# Final Comparison Multiway

• 1/4 * -\$5.62) + (1/4 * \$17.71) + (1/4 * \$73.28) + (1/16 *-\$14.5) + (3/16 * \$-3.4) = \$19.8 EV Heads-Up:
• 1/4 * \$5) + (1/4 * \$20) + (3/8 * \$78) + (1/8 (-\$12.30) = \$33.96 EV

As you can see, the expectation earned by knocking out the big blind is worth more than \$10 postflop. There are settings where this will not be the case. If the opponents' skill is sufficiently higher, the big blind is very loose (and will call a reraise cold), or the big blind is very tight (and will fold to a single bet very often), the value of a reraise is diminished. However, these conditions are rare enough to make a reraise in the small blind profitable in most circumstances in my opinion, and I believe our arithmetic above confirms my advice. Finally, there is one last factor that we did not address. Reraising shows strength. Against most opposition, this display of strength preflop increases the likelihood of the button folding on the flop. Thus, the small blind earns further profit from extra successful bluffs, and the small blind is more likely to know where it stands if the button continues to play, because the small blind has indicated strength early.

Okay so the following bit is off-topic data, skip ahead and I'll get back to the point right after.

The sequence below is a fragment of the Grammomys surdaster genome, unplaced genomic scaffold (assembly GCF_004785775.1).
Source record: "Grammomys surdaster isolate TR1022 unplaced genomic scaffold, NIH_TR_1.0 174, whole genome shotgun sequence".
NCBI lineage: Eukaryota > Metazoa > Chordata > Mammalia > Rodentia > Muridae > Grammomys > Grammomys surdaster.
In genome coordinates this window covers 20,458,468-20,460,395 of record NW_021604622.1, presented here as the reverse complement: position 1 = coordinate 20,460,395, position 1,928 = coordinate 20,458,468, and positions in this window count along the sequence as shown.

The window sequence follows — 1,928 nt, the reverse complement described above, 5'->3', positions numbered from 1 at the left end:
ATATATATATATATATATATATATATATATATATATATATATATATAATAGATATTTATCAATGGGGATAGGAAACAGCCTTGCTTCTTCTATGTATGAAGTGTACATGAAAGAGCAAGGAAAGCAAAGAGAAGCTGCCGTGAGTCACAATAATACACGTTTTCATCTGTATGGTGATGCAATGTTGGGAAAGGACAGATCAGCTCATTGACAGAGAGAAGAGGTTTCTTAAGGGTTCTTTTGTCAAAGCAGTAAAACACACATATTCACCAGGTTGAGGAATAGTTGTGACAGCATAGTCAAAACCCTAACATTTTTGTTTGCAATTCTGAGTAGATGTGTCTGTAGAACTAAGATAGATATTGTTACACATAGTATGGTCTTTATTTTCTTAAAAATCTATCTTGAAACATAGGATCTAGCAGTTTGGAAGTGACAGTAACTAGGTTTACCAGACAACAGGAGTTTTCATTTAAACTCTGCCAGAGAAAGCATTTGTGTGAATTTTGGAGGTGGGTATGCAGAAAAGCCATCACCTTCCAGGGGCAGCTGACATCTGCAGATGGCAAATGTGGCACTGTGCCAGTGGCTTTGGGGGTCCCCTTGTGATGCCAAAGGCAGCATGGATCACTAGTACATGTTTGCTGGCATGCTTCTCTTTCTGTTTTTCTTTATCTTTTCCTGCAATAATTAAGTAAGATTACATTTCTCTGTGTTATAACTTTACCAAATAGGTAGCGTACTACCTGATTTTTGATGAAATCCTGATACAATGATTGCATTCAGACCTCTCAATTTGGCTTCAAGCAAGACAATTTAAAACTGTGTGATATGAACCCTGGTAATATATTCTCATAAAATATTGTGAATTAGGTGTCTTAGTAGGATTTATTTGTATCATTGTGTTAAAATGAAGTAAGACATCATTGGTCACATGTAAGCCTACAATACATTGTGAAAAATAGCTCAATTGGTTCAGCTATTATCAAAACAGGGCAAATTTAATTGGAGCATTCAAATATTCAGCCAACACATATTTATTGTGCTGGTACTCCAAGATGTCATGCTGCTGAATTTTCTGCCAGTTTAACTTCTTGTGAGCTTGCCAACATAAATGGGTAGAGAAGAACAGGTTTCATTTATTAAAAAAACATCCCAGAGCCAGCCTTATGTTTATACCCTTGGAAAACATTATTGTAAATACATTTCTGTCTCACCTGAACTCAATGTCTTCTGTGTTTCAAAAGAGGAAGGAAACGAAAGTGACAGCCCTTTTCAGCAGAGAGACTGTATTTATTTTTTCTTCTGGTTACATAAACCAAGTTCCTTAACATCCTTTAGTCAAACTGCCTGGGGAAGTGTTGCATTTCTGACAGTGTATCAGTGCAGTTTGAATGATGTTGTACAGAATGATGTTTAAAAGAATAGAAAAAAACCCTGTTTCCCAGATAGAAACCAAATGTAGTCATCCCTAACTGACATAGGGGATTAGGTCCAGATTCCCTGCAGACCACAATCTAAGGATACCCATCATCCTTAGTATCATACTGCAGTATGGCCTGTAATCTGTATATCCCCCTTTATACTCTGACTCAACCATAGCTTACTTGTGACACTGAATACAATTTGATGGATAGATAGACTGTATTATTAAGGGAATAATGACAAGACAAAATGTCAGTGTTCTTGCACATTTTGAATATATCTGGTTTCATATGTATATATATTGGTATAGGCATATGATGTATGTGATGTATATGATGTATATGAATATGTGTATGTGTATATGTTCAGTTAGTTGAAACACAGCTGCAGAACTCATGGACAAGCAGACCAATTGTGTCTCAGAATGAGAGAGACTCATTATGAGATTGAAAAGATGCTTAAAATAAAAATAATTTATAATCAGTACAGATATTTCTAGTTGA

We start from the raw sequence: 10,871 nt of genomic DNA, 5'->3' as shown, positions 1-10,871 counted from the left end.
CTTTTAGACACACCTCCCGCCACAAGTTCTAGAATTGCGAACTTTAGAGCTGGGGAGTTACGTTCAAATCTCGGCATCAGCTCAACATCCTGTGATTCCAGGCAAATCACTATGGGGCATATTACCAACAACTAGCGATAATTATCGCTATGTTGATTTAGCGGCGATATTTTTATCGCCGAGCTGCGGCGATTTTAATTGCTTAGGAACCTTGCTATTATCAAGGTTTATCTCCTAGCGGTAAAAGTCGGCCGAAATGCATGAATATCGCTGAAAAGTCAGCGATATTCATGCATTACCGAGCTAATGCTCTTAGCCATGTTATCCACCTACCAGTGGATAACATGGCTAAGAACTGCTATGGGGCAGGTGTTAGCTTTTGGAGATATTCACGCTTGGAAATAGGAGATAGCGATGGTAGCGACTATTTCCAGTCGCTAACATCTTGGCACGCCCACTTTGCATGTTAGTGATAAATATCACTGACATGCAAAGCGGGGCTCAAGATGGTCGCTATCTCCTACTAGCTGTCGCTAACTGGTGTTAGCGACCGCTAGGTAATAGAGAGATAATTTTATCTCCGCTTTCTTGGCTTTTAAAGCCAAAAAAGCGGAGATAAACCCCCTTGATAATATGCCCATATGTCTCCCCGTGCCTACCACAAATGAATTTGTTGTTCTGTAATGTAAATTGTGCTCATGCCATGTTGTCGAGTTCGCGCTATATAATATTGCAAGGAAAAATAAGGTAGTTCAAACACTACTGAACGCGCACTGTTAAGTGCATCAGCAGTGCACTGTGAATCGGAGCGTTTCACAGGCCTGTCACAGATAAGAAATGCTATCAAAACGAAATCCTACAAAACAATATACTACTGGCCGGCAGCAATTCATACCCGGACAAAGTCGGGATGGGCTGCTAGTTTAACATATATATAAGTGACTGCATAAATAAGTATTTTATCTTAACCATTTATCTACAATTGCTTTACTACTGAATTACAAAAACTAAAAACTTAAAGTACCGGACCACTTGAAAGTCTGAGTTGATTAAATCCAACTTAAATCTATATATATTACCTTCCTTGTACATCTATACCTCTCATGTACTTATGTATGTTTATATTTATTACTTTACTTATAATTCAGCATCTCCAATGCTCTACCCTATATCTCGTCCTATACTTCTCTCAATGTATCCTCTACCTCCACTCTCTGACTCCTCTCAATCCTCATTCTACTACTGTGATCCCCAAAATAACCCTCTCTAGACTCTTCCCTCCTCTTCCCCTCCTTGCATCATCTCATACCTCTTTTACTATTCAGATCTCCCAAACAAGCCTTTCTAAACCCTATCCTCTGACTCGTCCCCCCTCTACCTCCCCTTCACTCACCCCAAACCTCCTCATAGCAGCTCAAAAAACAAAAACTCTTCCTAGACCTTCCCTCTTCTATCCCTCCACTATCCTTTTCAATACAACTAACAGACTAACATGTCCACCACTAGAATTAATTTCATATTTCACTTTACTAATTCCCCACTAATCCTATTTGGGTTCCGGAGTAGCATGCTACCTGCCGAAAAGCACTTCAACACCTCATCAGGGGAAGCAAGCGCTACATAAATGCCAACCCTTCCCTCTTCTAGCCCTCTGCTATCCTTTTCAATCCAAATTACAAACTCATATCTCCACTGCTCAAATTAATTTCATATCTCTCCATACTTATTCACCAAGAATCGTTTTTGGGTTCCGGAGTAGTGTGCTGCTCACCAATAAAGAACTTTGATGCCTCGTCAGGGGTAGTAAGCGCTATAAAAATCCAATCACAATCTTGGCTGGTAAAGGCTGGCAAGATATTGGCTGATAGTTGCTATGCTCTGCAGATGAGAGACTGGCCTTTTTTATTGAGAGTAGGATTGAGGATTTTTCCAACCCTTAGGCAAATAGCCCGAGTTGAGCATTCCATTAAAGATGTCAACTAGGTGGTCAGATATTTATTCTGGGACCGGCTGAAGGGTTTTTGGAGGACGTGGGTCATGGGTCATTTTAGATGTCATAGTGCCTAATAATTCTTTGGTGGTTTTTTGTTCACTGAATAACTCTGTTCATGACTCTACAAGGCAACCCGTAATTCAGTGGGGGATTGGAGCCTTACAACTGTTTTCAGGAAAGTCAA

All in all, the last two articles were rough, complex, and assumptive. But they help illustrate how an understanding of simple probabilities can allow any player with a pad, pen, and a calculator to ascertain the superior of two alternatives. This preparation gives credibility to a strategy-far improved from a writer simply stating "Reraising from the small blind is usually more profitable." And it can hopefully help prepare you to analyze other authors' arguments to come to your own conclusions. Until next month, good luck!